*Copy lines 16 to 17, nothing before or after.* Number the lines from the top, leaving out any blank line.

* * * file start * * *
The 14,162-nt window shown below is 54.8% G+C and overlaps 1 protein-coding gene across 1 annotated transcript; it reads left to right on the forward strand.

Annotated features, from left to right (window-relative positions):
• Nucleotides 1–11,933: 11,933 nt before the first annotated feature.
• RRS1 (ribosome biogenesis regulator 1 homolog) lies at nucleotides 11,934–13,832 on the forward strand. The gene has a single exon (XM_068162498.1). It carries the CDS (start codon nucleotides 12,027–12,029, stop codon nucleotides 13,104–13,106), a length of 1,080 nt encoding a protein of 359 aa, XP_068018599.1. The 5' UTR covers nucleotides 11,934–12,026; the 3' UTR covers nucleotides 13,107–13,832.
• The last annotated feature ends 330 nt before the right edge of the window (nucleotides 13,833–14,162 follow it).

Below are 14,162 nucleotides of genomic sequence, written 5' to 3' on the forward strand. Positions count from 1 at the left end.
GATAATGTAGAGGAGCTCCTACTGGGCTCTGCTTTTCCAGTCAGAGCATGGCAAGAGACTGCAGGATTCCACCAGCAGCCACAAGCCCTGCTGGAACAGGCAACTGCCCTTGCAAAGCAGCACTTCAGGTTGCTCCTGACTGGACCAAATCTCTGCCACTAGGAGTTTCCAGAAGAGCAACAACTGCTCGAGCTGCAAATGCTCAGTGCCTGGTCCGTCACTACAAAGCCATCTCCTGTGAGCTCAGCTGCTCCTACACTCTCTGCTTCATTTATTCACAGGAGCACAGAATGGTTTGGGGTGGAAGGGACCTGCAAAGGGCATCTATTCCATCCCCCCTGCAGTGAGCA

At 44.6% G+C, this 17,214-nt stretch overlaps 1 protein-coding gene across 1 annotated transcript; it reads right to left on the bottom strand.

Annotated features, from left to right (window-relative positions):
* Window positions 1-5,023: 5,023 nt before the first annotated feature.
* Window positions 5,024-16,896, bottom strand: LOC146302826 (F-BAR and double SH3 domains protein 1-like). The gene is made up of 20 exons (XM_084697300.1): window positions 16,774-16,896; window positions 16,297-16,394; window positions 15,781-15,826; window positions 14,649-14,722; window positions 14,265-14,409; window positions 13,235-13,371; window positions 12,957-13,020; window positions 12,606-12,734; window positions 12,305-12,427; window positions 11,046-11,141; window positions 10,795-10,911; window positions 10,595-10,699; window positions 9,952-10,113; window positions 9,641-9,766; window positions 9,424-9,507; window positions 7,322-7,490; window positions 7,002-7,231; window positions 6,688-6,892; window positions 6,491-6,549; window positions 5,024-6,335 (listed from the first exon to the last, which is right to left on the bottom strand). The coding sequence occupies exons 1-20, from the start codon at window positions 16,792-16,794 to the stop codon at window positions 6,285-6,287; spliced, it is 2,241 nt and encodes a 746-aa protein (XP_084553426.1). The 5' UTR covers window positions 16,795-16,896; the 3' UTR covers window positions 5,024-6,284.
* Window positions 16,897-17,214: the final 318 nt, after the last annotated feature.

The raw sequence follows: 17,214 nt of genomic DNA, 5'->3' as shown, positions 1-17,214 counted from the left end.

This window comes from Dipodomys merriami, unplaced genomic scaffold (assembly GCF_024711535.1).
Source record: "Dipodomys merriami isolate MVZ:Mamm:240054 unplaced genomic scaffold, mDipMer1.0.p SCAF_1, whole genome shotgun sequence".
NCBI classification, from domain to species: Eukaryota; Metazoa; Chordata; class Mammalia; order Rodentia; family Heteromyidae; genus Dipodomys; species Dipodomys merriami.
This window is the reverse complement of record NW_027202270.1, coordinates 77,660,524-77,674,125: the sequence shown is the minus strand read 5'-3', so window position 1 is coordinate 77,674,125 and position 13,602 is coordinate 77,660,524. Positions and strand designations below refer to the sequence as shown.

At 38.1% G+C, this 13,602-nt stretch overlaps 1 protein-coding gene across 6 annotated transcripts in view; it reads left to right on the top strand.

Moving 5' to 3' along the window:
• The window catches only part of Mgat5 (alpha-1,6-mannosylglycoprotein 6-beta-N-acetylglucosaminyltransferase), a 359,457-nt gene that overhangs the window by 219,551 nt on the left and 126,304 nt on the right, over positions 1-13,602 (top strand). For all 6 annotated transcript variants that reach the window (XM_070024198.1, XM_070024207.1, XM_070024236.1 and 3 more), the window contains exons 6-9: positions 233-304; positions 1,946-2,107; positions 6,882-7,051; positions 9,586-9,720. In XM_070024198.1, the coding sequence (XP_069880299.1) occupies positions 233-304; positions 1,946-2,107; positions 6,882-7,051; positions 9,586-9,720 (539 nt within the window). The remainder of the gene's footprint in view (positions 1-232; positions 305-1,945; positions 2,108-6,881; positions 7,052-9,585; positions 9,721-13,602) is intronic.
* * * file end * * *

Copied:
NCBI classification, from domain to species: Eukaryota; Metazoa; Chordata; class Mammalia; order Rodentia; family Heteromyidae; genus Dipodomys; species Dipodomys merriami.
This window is the reverse complement of record NW_027202270.1, coordinates 77,660,524-77,674,125: the sequence shown is the minus strand read 5'-3', so window position 1 is coordinate 77,674,125 and position 13,602 is coordinate 77,660,524. Positions and strand designations below refer to the sequence as shown.